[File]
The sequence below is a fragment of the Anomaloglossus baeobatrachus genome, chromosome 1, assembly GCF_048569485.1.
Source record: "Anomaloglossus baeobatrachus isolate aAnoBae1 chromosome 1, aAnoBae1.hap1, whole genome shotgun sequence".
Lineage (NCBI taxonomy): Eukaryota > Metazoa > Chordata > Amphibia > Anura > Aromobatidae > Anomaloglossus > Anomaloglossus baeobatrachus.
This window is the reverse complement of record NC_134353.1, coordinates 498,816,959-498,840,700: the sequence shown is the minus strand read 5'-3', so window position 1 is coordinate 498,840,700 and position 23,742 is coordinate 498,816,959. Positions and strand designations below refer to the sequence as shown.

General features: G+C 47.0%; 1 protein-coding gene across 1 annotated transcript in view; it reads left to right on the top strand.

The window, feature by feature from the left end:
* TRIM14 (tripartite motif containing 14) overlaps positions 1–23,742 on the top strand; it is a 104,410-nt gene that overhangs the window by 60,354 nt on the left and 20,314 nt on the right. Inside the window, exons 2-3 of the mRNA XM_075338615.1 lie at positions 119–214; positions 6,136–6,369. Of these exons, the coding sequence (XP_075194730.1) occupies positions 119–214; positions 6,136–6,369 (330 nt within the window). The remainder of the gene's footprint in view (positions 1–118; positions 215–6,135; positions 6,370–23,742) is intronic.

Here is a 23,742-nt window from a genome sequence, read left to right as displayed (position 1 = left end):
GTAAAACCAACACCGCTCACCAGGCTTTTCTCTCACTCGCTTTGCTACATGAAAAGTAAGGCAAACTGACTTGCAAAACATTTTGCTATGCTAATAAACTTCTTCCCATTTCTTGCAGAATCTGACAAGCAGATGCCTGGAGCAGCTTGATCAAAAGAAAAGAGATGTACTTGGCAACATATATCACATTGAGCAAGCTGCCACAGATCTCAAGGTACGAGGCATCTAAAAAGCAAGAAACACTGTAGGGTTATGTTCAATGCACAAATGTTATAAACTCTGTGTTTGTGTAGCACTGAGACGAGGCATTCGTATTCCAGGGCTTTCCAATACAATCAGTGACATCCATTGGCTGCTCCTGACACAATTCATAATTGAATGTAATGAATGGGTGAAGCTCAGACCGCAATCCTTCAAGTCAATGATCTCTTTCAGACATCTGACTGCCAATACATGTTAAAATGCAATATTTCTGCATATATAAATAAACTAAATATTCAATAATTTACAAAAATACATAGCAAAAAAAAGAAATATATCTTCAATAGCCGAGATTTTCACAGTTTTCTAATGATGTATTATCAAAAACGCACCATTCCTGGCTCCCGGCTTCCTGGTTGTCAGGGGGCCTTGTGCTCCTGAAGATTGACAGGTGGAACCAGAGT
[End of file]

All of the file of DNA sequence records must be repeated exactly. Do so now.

The sequence below is a fragment of the Anomaloglossus baeobatrachus genome, chromosome 1, assembly GCF_048569485.1.
Source record: "Anomaloglossus baeobatrachus isolate aAnoBae1 chromosome 1, aAnoBae1.hap1, whole genome shotgun sequence".
Lineage (NCBI taxonomy): Eukaryota > Metazoa > Chordata > Amphibia > Anura > Aromobatidae > Anomaloglossus > Anomaloglossus baeobatrachus.
This window is the reverse complement of record NC_134353.1, coordinates 498,816,959-498,840,700: the sequence shown is the minus strand read 5'-3', so window position 1 is coordinate 498,840,700 and position 23,742 is coordinate 498,816,959. Positions and strand designations below refer to the sequence as shown.

General features: G+C 47.0%; 1 protein-coding gene across 1 annotated transcript in view; it reads left to right on the top strand.

The window, feature by feature from the left end:
* TRIM14 (tripartite motif containing 14) overlaps positions 1–23,742 on the top strand; it is a 104,410-nt gene that overhangs the window by 60,354 nt on the left and 20,314 nt on the right. Inside the window, exons 2-3 of the mRNA XM_075338615.1 lie at positions 119–214; positions 6,136–6,369. Of these exons, the coding sequence (XP_075194730.1) occupies positions 119–214; positions 6,136–6,369 (330 nt within the window). The remainder of the gene's footprint in view (positions 1–118; positions 215–6,135; positions 6,370–23,742) is intronic.

Here is a 23,742-nt window from a genome sequence, read left to right as displayed (position 1 = left end):
GTAAAACCAACACCGCTCACCAGGCTTTTCTCTCACTCGCTTTGCTACATGAAAAGTAAGGCAAACTGACTTGCAAAACATTTTGCTATGCTAATAAACTTCTTCCCATTTCTTGCAGAATCTGACAAGCAGATGCCTGGAGCAGCTTGATCAAAAGAAAAGAGATGTACTTGGCAACATATATCACATTGAGCAAGCTGCCACAGATCTCAAGGTACGAGGCATCTAAAAAGCAAGAAACACTGTAGGGTTATGTTCAATGCACAAATGTTATAAACTCTGTGTTTGTGTAGCACTGAGACGAGGCATTCGTATTCCAGGGCTTTCCAATACAATCAGTGACATCCATTGGCTGCTCCTGACACAATTCATAATTGAATGTAATGAATGGGTGAAGCTCAGACCGCAATCCTTCAAGTCAATGATCTCTTTCAGACATCTGACTGCCAATACATGTTAAAATGCAATATTTCTGCATATATAAATAAACTAAATATTCAATAATTTACAAAAATACATAGCAAAAAAAAGAAATATATCTTCAATAGCCGAGATTTTCACAGTTTTCTAATGATGTATTATCAAAAACGCACCATTCCTGGCTCCCGGCTTCCTGGTTGTCAGGGGGCCTTGTGCTCCTGAAGATTGACAGGTGGAACCAGAGT